The Cinema Cafe

Serving Cinema's Tastiest Treasures

21st Century Treasure Quest #4



Our contributor Renard N. Bansale has completed 10 more contemporary film reviews for your consideration. The rating system he'll use is devised primarily to give those who are trying to decide which films to see, a fun and easy way of (hopefully) choosing a more pleasurable movie-going experience. For a more thorough introduction to this series please see 21st Century Treasure Quest #1. (A.G.)


The Ratings

1 chest: Definitely worth missing
2 chests: Okay to kill some time
3 chests: Not a complete success, but rewarding
4 chests: Well-crafted, creative and memorable
5 chests: A real treasure, deep, profound and original



Batman v Superman: Dawn of Justice (2016—Director: Zack Snyder)

This much anticipated comic book superhero film is a super-slog of sensory assault, misguided character arcs, premature and heavy-handed introductions to the DC universe, and visually opaque, chaotic action sequences. Ben Affleck manages to overcome his underwritten part to breathe some life into The Dark Knight as well as alter ego Bruce Wayne and Gal Gadot brings distinction to Wonder Woman with a sultry, femme fatale-like persona. On the other hand, Henry Cavill’s Man of Steel exhibits emotions as lively as his character’s element. Worse still is Jesse Eisenberg, whose hackneyed portrayal of Superman’s arch-nemesis Lex Luthor will hopefully be considered notoriously bad enough to coax Gene Hackman out of retirement. 

2 Chests.png




Eye in the Sky (2015—Director: Gavin Hood)

After a decade of disappointing output from the director of 2005’s Oscar-winning Tsotsi, Gavin Hood finally redeems himself with this incisive and engrossing film. Hood’s confident guidance anchors Helen Mirren and a stellar supporting cast including Alan Rickman (in his final live-action film performance). This intelligent war/thriller presents a gripping moral dilemma guaranteed to keep its audience fastened to their seats.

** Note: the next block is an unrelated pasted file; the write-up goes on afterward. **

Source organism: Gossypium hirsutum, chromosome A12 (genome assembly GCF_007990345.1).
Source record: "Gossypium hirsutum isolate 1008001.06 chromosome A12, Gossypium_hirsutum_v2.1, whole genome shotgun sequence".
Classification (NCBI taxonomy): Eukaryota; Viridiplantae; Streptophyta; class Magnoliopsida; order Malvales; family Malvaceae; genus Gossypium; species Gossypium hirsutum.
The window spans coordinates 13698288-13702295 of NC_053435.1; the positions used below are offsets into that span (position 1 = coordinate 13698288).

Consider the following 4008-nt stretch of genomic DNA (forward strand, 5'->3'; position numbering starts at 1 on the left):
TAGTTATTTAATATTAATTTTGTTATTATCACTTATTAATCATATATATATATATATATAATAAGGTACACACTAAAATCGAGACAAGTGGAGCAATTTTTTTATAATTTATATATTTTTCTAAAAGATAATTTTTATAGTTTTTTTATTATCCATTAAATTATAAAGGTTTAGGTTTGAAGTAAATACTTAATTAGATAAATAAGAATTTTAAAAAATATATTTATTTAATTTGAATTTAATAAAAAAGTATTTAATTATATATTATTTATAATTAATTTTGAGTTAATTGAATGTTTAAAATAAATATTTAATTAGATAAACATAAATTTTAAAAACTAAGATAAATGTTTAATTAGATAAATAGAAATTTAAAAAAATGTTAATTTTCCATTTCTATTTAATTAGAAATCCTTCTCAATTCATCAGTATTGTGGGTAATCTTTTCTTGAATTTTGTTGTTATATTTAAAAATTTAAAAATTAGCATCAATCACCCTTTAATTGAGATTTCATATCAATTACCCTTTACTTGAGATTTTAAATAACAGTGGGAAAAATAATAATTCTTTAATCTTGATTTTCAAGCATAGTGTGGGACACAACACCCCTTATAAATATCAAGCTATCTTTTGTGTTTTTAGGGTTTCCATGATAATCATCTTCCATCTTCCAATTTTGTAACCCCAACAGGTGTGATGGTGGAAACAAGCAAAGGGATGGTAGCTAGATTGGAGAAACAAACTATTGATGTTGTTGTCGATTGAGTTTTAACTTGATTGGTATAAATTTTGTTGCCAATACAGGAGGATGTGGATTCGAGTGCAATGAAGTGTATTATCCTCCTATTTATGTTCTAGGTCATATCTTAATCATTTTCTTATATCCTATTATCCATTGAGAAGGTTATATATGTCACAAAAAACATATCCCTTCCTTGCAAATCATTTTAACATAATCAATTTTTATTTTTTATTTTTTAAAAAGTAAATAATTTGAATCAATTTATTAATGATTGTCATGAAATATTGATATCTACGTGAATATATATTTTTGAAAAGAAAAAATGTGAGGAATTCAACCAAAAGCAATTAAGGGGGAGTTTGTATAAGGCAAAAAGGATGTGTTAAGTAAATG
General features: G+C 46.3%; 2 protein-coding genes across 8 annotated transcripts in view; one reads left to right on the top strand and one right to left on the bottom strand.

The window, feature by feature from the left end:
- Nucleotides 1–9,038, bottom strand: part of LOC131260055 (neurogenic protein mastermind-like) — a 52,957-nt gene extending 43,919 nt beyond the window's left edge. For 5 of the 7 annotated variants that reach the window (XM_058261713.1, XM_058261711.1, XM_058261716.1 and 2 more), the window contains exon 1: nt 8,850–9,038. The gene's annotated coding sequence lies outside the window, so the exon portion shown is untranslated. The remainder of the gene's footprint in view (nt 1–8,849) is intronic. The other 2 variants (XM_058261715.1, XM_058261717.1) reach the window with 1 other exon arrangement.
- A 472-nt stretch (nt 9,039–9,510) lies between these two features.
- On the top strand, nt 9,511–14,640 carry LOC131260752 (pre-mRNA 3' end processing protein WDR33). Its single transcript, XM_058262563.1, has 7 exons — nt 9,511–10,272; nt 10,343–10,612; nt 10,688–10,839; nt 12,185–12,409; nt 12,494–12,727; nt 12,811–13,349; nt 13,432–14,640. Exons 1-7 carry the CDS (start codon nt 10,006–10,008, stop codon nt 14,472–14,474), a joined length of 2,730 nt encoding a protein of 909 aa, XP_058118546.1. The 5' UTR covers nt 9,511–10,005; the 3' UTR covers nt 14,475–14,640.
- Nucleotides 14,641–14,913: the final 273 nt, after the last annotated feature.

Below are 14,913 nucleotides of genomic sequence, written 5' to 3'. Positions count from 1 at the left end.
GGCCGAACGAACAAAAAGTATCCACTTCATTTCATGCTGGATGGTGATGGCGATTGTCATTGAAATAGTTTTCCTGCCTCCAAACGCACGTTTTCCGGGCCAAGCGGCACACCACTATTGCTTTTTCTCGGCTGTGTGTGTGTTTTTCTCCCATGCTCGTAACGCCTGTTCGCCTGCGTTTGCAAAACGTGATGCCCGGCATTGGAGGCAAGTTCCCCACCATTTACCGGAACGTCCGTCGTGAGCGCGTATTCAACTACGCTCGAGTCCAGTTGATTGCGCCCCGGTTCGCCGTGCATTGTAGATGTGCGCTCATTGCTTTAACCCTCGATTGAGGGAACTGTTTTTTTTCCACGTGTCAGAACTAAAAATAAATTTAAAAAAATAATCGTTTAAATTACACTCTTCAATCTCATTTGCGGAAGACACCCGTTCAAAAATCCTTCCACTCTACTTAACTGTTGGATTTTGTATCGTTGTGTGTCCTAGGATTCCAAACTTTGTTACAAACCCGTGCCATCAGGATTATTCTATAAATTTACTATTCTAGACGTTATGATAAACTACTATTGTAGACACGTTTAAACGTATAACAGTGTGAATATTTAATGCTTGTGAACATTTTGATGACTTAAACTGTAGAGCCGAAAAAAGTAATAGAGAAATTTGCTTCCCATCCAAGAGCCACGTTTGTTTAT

Hardcore Henry (2015—Director: Ilya Naishuller)


A nauseously disorienting experiment in first-person cinematic storytelling severely handicaps an otherwise exciting action narrative and visually textured worldview. Director Ilya Naishuller and company do occasionally season their captured imagery from a brilliantly fascinating perspective. Another plus is the versatile performance of Sharlto Copley who captivatingly plays, in Peter Sellers fashion, a number of distinctive characters.




Hello, My Name is Doris (2015—Director: Michael Showalter)

Sally Field skillfully commands this endearing, if somewhat bizarre, indie romantic dramedy, which answers the question: “What if Sixteen Candles was about a woman nearing retirement instead of a teenager?” What makes this down-to-earth character study work are the well-rounded personalities appearing throughout—especially a feisty Tyne Daly as Field’s best friend, Stephen Root as her brother, and Max Greenfield as a young employee for whom Field becomes smitten. 




London Has Fallen (2016—Director: Babak Najafi)

A generally gratifying sequel to Olympus Has Fallen that trades the “rough and ready” look of the first film for a more polished, less-gory action thriller. The disturbing revenge and overbearing patriotic theme may be off-putting to some, but there are enough big-city, eye-catching incidents of mayhem and easily distinguishable good from bad guys around to keep most thrill-seekers pleasantly satisfied. Keep an eye out for a spectacular one-take action sequence toward the story’s conclusion. 




Meet the Blacks (2016—Director: Deon Taylor)

This Mike Epps starring vehicle is a misbegotten, bargain-bin excuse for tasteful and safe boundary worshipping “entertainment.” It does not spoof but hijacks the concept of 2013's The Purge to use as a platform for unfunny jokes and hopelessly sophomoric, unidentifiable characters. Even if the cameos from Mike Tyson and Charlie Murphy offer some temporary relief from this torture, it won't be enough to merit renting this travesty, even for free.

0 treasure chests! 




The Mermaid a.k.a. Mei ren yu (2016—Director: Stephen Chow)

There are vivid but disappointingly unconvincing special effects. Some of the ensemble performances are cringe-worthy. Even the concept of a ‘Romeo and Juliet’ style romance between an egotistically wealthy man-child and a naive but kind-hearted mermaid seems trite and dramatically thin. Despite these drawbacks, the creators of this fantasy-romance—the latest from the director of 2001’s outrageously enjoyable Shaolin Soccer—manages a plethora of humorous anecdotes to miraculously solicit practically non-stop laughter from his audience. One must see it to believe it. 




Triple 9 (2016—Director: John Hillcoat)

This competent ensemble crime thriller has a few exceptional action set-pieces. For some unfathomable reason, however, the filmmakers too often confusingly jump to and from various point of view shots, hindering our ability to identify and engage with their story’s characters. Besides, the plot doesn’t become clear until roughly a third of the way through, all of which sadly keep this film from being a hidden gem of 2016. 




Whiskey Tango Foxtrot (2016—Director: Glenn Ficarra)